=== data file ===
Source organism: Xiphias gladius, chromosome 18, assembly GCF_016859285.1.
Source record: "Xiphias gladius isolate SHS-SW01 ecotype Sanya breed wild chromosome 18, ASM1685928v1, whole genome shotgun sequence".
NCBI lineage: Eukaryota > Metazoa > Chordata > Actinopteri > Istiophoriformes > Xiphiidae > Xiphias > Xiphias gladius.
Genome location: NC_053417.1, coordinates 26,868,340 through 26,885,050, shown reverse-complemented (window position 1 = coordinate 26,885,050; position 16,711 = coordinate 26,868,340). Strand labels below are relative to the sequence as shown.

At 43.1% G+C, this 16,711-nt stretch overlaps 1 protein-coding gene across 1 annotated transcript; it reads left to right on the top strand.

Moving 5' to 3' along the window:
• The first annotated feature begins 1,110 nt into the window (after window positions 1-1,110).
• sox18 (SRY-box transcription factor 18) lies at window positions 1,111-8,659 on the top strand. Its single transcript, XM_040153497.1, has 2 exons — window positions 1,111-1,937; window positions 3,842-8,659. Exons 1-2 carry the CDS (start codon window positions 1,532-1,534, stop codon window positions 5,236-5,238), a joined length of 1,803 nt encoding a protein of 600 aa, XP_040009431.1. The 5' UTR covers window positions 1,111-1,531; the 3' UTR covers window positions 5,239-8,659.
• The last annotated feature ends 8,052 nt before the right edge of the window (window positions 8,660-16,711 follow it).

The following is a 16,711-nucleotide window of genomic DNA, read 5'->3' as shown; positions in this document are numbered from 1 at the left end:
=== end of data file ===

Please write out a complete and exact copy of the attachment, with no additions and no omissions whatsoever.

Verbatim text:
Source organism: Xiphias gladius, chromosome 18, assembly GCF_016859285.1.
Source record: "Xiphias gladius isolate SHS-SW01 ecotype Sanya breed wild chromosome 18, ASM1685928v1, whole genome shotgun sequence".
NCBI lineage: Eukaryota > Metazoa > Chordata > Actinopteri > Istiophoriformes > Xiphiidae > Xiphias > Xiphias gladius.
Genome location: NC_053417.1, coordinates 26,868,340 through 26,885,050, shown reverse-complemented (window position 1 = coordinate 26,885,050; position 16,711 = coordinate 26,868,340). Strand labels below are relative to the sequence as shown.

At 43.1% G+C, this 16,711-nt stretch overlaps 1 protein-coding gene across 1 annotated transcript; it reads left to right on the top strand.

Moving 5' to 3' along the window:
• The first annotated feature begins 1,110 nt into the window (after window positions 1-1,110).
• sox18 (SRY-box transcription factor 18) lies at window positions 1,111-8,659 on the top strand. Its single transcript, XM_040153497.1, has 2 exons — window positions 1,111-1,937; window positions 3,842-8,659. Exons 1-2 carry the CDS (start codon window positions 1,532-1,534, stop codon window positions 5,236-5,238), a joined length of 1,803 nt encoding a protein of 600 aa, XP_040009431.1. The 5' UTR covers window positions 1,111-1,531; the 3' UTR covers window positions 5,239-8,659.
• The last annotated feature ends 8,052 nt before the right edge of the window (window positions 8,660-16,711 follow it).

The following is a 16,711-nucleotide window of genomic DNA, read 5'->3' as shown; positions in this document are numbered from 1 at the left end: